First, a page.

necessary to move ahead. The engines are turbo-propeller airplane
engines that use gasoline
fuel and are cooled by air. The engines can generate
several hundred horsepower,
depending upon the particular blimp. They are located on
either side of the gondola. With the engines, blimps can
cruise around 30 to 70 mph (48 to 113 kph).
Photo courtesy Goodyear Tire &
Rubber Company The engines
(left) and air scoops (right)
Air Scoops The air
scoops direct exhaust air from the propellers into the
ballonets. This is how the pilots can fill the ballonets with
air while in flight. When the engines are not running,
electric fans move air into the ballonets.
Photo courtesy Goodyear Air valve of a blimp
Air Valves The pilots
must be able to vent air from the ballonets as well as add it.
This is accomplished by air valves that are located on
each ballonet. There are four valves -- two fore, two aft.
Helium Valve The pressure
of the helium in the envelope is adjusted by changing the
amount of air in the ballonets. Normally, blimp pilots do not
have to add or remove helium from the envelope. However, there
is a helium valve on the envelope that can be used to
vent helium should the helium pressure exceed its maximum safe
limit. The valve can be opened manually or automatically.
gondola holds the passengers and crew. It is enclosed,
and holds two pilots and up to 12 crew, depending upon the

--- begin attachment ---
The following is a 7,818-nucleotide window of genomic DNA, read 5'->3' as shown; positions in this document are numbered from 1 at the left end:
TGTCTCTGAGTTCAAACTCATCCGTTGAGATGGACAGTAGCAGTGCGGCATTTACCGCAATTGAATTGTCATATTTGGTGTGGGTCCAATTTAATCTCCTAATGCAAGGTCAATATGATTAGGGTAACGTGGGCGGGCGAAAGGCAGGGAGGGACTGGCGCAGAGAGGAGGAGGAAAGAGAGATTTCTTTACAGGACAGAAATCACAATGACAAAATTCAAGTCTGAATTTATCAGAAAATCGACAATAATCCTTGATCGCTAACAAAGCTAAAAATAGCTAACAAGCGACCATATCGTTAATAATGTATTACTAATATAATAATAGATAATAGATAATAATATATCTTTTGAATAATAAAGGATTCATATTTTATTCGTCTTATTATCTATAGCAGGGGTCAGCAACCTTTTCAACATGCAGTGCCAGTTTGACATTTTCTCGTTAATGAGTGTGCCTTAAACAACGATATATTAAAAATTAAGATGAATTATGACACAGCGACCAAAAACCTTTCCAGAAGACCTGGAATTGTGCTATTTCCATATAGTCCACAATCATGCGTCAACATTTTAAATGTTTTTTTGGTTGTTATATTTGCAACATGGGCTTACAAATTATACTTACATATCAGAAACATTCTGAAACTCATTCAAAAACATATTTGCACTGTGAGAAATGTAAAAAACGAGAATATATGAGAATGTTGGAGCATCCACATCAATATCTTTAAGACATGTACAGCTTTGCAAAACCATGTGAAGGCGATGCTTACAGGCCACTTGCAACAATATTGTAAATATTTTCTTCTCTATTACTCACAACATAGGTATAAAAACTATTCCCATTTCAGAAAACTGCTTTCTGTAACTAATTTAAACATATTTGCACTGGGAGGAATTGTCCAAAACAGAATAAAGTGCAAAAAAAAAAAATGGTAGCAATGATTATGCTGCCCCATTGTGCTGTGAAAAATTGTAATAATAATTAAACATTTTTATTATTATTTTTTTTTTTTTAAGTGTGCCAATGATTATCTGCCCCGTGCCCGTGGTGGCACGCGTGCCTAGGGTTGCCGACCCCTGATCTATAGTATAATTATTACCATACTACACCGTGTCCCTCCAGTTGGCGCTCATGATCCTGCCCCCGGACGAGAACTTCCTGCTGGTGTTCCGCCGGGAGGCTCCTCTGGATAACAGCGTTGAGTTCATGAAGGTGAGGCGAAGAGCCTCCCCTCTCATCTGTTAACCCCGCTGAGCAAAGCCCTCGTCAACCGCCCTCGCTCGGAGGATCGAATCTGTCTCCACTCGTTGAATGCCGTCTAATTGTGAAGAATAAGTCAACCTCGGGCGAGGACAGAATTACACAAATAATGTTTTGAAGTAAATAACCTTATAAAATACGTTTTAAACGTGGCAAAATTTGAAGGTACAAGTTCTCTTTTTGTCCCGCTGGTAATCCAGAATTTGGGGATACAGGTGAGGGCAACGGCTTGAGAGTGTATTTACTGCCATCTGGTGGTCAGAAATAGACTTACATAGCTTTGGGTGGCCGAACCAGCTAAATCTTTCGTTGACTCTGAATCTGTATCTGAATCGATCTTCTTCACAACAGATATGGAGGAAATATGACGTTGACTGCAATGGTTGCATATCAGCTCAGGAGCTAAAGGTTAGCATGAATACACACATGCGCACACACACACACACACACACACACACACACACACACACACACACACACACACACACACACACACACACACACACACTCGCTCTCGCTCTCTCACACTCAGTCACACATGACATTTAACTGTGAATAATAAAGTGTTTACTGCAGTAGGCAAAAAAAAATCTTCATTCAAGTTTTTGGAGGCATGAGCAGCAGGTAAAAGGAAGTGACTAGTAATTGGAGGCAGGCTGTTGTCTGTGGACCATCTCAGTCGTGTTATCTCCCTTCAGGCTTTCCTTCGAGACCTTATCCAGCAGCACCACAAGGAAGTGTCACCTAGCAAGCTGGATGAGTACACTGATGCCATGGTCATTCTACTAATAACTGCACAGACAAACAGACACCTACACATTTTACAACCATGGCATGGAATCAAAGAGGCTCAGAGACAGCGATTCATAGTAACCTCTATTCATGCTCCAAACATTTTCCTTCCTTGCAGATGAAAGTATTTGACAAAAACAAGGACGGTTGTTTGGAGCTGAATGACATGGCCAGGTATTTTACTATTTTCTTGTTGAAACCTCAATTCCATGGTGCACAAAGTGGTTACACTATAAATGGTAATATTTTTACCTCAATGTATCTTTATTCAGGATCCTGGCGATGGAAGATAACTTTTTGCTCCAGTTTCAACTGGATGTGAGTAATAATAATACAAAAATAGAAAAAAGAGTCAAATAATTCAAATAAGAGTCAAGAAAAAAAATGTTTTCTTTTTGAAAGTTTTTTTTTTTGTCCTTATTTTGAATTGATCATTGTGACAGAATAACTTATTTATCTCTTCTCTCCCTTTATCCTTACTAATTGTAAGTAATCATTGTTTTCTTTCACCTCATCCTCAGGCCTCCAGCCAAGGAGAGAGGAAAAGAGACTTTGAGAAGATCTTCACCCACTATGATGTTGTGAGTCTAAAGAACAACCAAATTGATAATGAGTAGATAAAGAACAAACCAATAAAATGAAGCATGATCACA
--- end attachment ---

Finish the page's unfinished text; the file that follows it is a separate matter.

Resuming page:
type of blimp (Goodyear's Eagle and Stars & Stripes each
hold two pilots and six passengers). Some gondolas have
specialized equipment, such as a camera, attached to them.
Photo courtesy American Blimp
Co. Blimp gondola with an
attached camera (round object in
Photo courtesy American Blimp
Co. Forward view inside of
gondola, showing pilot seats/controls (front) and
The control panels used by the pilots include the
Propeller controls - monitor and regulate speed
(throttle), blade angle (blade pitch) and direction of the
engine (forward, reverse)
Fuel mixture/heat - monitor and regulate the
fuel-to-air ratio of the engine and the temperature of the
mix to prevent icing at higher altitudes
Envelope pressure controls - monitor and regulate
the helium pressure in the envelope and the air pressure in
the ballonets by opening and closing the air scoops and
Flight surface controls - control the rudder
(left/right movement) and the elevators (up/down movement)
Navigation equipment - compasses,
airspeed indicators, radio beacon equipment, GPS, etc.
(Some blimps also have weather radar, and
are instrument-rated for night-flying.)
for lighter-than-air (LTA) craft. Goodyear's
pilots undergo a comprehensive training program prior to FAA
certification. In addition to piloting, Goodyear's pilots also
serve as ground-support crew, including electronics
technicians, mechanics, riggers and administrative personnel.
A ground crew follows the blimp wherever it goes, bringing
several support vehicles, including a bus that serves as the
administrative office, a tractor-trailer that serves as an
electrical/mechanical shop, and a van that is the command
Night Signs Some blimps
(like Goodyear) are equipped with electric lights for